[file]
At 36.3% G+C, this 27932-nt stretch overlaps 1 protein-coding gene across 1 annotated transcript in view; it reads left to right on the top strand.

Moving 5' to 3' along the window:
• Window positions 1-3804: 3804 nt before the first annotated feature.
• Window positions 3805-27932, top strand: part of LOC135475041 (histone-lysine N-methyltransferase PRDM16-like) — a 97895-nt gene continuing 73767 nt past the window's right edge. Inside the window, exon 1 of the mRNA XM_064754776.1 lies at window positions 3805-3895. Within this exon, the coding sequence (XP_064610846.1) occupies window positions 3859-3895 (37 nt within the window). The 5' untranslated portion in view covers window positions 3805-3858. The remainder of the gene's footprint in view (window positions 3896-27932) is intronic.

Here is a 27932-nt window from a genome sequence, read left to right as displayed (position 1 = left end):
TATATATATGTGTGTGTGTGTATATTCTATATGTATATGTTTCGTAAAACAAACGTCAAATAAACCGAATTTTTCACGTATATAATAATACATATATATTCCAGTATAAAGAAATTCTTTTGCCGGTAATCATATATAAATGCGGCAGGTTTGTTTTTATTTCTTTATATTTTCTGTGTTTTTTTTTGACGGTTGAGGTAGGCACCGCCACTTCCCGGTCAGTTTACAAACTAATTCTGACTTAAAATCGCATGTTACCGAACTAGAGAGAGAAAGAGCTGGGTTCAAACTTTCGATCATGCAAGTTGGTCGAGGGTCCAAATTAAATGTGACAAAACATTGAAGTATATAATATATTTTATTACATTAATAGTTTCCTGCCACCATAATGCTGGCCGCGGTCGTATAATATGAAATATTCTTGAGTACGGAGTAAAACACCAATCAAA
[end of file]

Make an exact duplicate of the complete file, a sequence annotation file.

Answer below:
At 36.3% G+C, this 27932-nt stretch overlaps 1 protein-coding gene across 1 annotated transcript in view; it reads left to right on the top strand.

Moving 5' to 3' along the window:
• Window positions 1-3804: 3804 nt before the first annotated feature.
• Window positions 3805-27932, top strand: part of LOC135475041 (histone-lysine N-methyltransferase PRDM16-like) — a 97895-nt gene continuing 73767 nt past the window's right edge. Inside the window, exon 1 of the mRNA XM_064754776.1 lies at window positions 3805-3895. Within this exon, the coding sequence (XP_064610846.1) occupies window positions 3859-3895 (37 nt within the window). The 5' untranslated portion in view covers window positions 3805-3858. The remainder of the gene's footprint in view (window positions 3896-27932) is intronic.

Here is a 27932-nt window from a genome sequence, read left to right as displayed (position 1 = left end):
TATATATATGTGTGTGTGTGTATATTCTATATGTATATGTTTCGTAAAACAAACGTCAAATAAACCGAATTTTTCACGTATATAATAATACATATATATTCCAGTATAAAGAAATTCTTTTGCCGGTAATCATATATAAATGCGGCAGGTTTGTTTTTATTTCTTTATATTTTCTGTGTTTTTTTTTGACGGTTGAGGTAGGCACCGCCACTTCCCGGTCAGTTTACAAACTAATTCTGACTTAAAATCGCATGTTACCGAACTAGAGAGAGAAAGAGCTGGGTTCAAACTTTCGATCATGCAAGTTGGTCGAGGGTCCAAATTAAATGTGACAAAACATTGAAGTATATAATATATTTTATTACATTAATAGTTTCCTGCCACCATAATGCTGGCCGCGGTCGTATAATATGAAATATTCTTGAGTACGGAGTAAAACACCAATCAAA